The second question is why is there a discrepancy between studies examining short-term outcomes, which have generally found better outcomes with nerve blockade, and studies that have examined longer-term outcomes, which generally have not? An easy answer is that this simply reflects the reality of the situation, but there are several other possibilities with important implications for research and clinical practice. The first possibility concerns variations in clinical practice. In this study, single-injection and continuous catheter approaches were grouped together as nerve blockade. Moreover, neither this study nor any other studies to date have considered factors such as dosing and length of infusion (in the case of continuous catheters). Intuitively, it may very well be the case that, for nerve blockade techniques to demonstrate longer-term benefits, the block must last for a longer time (i.e., continuous infusion for several days). However, as demonstrated by this study and others,[6] continuous catheters represent a small fraction of the nerve blocks that are placed in clinical practice. A second factor is the possibility of effect dilution. Half of the patients in the study by Hamilton et al.[2] received a block. If we assume that the block would only be beneficial in a minority of these patients (i.e., those with severe comorbidities), the benefits of the block for this subpopulation would be diluted or averaged out by the majority of patients for whom the block had little benefit. A final factor is the simple fact that long-term outcomes, particularly opioid use, represent the sum of a patient's long-term interactions with the healthcare system (i.e., the patient's surgeon and primary care physician). In this context, it may make sense that a nerve block, as one of many other perioperative interventions, would, at least by itself, have limited effect on longer-term outcomes.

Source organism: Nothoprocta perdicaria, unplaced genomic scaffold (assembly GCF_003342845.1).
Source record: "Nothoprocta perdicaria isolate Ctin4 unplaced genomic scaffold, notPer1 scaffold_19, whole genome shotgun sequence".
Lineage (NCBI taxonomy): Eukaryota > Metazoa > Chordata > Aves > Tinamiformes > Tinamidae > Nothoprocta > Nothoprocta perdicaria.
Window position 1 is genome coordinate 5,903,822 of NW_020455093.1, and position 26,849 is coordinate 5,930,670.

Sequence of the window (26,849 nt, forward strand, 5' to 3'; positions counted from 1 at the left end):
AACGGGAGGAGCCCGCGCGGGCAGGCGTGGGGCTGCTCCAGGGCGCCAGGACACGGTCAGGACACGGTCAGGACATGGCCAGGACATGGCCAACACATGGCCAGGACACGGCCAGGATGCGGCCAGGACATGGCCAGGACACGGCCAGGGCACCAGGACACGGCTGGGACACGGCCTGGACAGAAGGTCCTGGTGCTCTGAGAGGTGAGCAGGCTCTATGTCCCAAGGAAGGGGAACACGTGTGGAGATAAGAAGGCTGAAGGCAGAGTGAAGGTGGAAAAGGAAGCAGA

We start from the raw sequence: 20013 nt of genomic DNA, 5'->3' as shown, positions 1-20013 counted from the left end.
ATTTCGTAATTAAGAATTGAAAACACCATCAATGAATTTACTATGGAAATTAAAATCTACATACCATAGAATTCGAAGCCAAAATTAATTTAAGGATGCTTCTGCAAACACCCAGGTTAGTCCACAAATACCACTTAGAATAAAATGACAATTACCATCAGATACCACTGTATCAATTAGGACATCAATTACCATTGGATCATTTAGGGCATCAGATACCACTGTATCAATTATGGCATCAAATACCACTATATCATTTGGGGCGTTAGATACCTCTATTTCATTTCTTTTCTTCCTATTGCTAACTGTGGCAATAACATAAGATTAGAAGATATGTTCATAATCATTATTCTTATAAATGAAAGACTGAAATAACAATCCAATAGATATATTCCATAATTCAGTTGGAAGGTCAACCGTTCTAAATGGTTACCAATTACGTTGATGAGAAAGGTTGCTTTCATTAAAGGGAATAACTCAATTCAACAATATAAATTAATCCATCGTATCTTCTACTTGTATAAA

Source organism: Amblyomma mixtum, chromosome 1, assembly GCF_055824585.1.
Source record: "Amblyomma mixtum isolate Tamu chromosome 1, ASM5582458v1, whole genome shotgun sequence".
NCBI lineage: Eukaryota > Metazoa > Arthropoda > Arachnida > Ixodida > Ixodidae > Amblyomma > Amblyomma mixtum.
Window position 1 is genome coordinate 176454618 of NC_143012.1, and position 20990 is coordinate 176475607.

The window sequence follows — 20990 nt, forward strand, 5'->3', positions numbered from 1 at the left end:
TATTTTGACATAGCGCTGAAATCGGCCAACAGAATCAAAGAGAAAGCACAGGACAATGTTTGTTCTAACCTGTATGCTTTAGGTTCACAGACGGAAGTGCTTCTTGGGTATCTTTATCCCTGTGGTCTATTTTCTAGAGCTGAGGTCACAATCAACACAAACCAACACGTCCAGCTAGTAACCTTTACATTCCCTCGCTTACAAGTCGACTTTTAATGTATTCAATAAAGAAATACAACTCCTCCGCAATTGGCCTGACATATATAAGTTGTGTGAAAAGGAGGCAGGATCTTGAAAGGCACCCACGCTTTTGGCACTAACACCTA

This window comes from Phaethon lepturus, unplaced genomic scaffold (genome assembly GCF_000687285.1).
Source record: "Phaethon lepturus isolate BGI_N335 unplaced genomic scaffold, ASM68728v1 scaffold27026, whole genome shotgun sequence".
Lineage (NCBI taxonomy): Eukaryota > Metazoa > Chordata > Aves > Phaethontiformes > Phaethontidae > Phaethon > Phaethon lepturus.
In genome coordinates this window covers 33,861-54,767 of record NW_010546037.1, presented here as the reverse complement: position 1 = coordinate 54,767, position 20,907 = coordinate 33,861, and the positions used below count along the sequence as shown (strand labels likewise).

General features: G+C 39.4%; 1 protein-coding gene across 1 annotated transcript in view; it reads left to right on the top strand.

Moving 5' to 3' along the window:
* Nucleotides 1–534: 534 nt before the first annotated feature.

In light of these factors, perhaps one key takeaway from this study is that anesthesiologists should focus on the use of continuous nerve catheters and/or other modalities that extend analgesia to match the trajectory of pain resolution. Moreover, this study suggests that further research should focus on identifying who is likely to benefit from a block, and that in clinical practice, anesthesiologists should expend efforts on making sure that blocks are offered—and made available—to the right patients (i.e., those who will benefit most). Finally, because long-term outcomes are determined in large part by the patient's longer-term interaction with the healthcare system, anesthesiologists—as part of our desire to be holistic perioperative physicians—may need to consider how we can impact these interactions (i.e., through healthcare system changes) to improve these outcomes.

Ultimately, given its benefits in the short term, nerve blockade should continue to be an important part of anesthesiology practice and considered as a first-line approach for many patients. However, at least for now, anesthesiologists should recognize that the evidence for longer-term benefit is mixed at best. Going forward, research and clinical practice should be aimed at identifying and addressing factors that may limit the ability of nerve blockade to improve long-term outcomes.